Remain diligent advise officials

County workers removed mud and debris that flowed down Canyonside Road during last week’s cloudburst. The downpour, though quick, was strong enough to carry rocks and dirt onto local roads.
County workers removed mud and debris that flowed down Canyonside Road during last week’s cloudburst. The downpour, though quick, was strong enough to carry rocks and dirt onto local roads.

“There’s still stuff up there,” say geologists. Rain may bring it down.


If last Friday’s rain taught the residents of Crescenta Valley anything it was that they were not overreacting in their concern about mudflow and flooding.

The rain that came last week was exactly what residents, public works and U.S. Geological Survey officials warned about: a short and powerful downpour. Residents again face a similar chance of rain as they did last week with a 20% chance of precipitation on Friday, according to National Weather Service at press time.

“This looks to be an energetic storm,” said Bill Hoffer, spokesman for the weather service.

He added where the rain will hit will not be clear until the storm comes onshore.

“It looks like a healthy [storm] but is it going to kick for the shore line or down our coast. We just don’t know yet,” he said.

In the meantime, residents along with county and Glendale city officials are learning what they can from last week’s mudflow and applying those lessons.

“City manager Jim Starbird and public works Steve Zurn went up Ocean View Boulevard to see the mudflow. Their goal was to see what worked and what didn’t work with diverting the mudflow,” said Ritch Wells, Glendale public information officer.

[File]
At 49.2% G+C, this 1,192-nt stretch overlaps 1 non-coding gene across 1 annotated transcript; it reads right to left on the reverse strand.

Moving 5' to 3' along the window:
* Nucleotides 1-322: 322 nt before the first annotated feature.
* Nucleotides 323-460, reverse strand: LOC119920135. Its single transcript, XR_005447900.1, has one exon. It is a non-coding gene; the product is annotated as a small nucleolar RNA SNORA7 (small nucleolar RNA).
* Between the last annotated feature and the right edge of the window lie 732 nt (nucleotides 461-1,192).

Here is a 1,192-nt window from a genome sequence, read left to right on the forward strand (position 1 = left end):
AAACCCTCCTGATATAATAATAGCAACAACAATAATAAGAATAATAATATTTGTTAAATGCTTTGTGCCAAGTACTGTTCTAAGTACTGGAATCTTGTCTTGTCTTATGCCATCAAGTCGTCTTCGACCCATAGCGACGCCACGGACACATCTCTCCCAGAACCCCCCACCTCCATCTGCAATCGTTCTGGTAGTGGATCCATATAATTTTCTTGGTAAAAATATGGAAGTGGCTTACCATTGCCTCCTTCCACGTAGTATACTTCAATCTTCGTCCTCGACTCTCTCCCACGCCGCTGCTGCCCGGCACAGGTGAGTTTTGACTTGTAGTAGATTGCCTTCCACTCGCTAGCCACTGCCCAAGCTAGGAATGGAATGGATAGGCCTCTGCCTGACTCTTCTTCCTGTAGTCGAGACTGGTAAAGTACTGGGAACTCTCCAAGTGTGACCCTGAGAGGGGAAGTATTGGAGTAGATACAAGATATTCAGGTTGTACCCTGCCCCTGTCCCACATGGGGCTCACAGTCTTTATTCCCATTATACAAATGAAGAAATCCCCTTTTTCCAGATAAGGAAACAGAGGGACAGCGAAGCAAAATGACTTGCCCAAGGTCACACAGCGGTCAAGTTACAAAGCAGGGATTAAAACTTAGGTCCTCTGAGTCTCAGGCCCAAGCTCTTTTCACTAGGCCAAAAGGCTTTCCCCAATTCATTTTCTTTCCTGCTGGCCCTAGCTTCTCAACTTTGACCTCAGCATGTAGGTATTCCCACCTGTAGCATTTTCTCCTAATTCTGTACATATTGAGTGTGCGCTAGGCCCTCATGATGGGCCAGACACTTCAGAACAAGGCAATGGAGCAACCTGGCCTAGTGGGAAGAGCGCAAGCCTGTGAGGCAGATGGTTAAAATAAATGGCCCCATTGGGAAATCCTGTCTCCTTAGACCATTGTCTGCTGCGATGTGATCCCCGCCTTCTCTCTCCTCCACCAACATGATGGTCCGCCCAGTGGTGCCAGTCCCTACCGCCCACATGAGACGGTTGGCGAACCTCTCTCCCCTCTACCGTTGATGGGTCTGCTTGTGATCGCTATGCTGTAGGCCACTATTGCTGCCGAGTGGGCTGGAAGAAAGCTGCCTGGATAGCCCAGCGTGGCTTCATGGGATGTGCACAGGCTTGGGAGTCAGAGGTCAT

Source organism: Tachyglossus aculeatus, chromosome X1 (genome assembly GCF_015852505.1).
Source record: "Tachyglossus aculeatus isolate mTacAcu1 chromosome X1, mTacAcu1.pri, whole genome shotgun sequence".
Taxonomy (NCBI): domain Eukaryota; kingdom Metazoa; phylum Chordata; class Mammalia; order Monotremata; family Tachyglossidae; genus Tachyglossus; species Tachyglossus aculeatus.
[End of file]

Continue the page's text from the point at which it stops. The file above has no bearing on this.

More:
The Glendale area of Crescenta Valley was not hit hard by the mudflow but city officials know it is not a matter of if but when that area will cope with weather issues. To keep an eye on things in the canyon of Deukmejian Wilderness Park, the city has set up four mudflow cameras. The cameras are activated and feed live shots into the city’s emergency operations center.

“There is still plenty of stuff up there,” said Susan Cannon, geologist with USGS.

She added the material that flowed down last week was the top, easily eroded soil like ash and clay.

“Next time, the run off will be faster,” she warned.

Gary Bozé, spokesman for Los Angeles County Public Works, said crews were out during the rainstorm last week and, like Glendale Public Works, are on call during potential rainfall.

“The main thing now is to recheck the sandbags,” he said.

Bozé advised residents who had prepared their homes with sandbags before to review those placed and add more if needed.

Crescenta Valley Sheriffs, L.A. County Fire and Glendale police and fire are in constant contact with the public works department of their area. “Members of the Crescenta Valley Sheriff’s Station, as recently as today, have met with the L.A. County Department of Public Works, the Fire Department, the USGS, National Weather Service, California Highway Patrol, California Emergency Management Agency, our department’s Emergency Operations Bureau and the city of La Cañada Flintridge. Other meetings have included Glendale police and fire, L.A. Police and fire, the American Red Cross, the U.S. Forest Service and other groups including other LASD stations which may be affected with debris flow,” said Capt. David Silversparre of the CV Sheriff’s Station.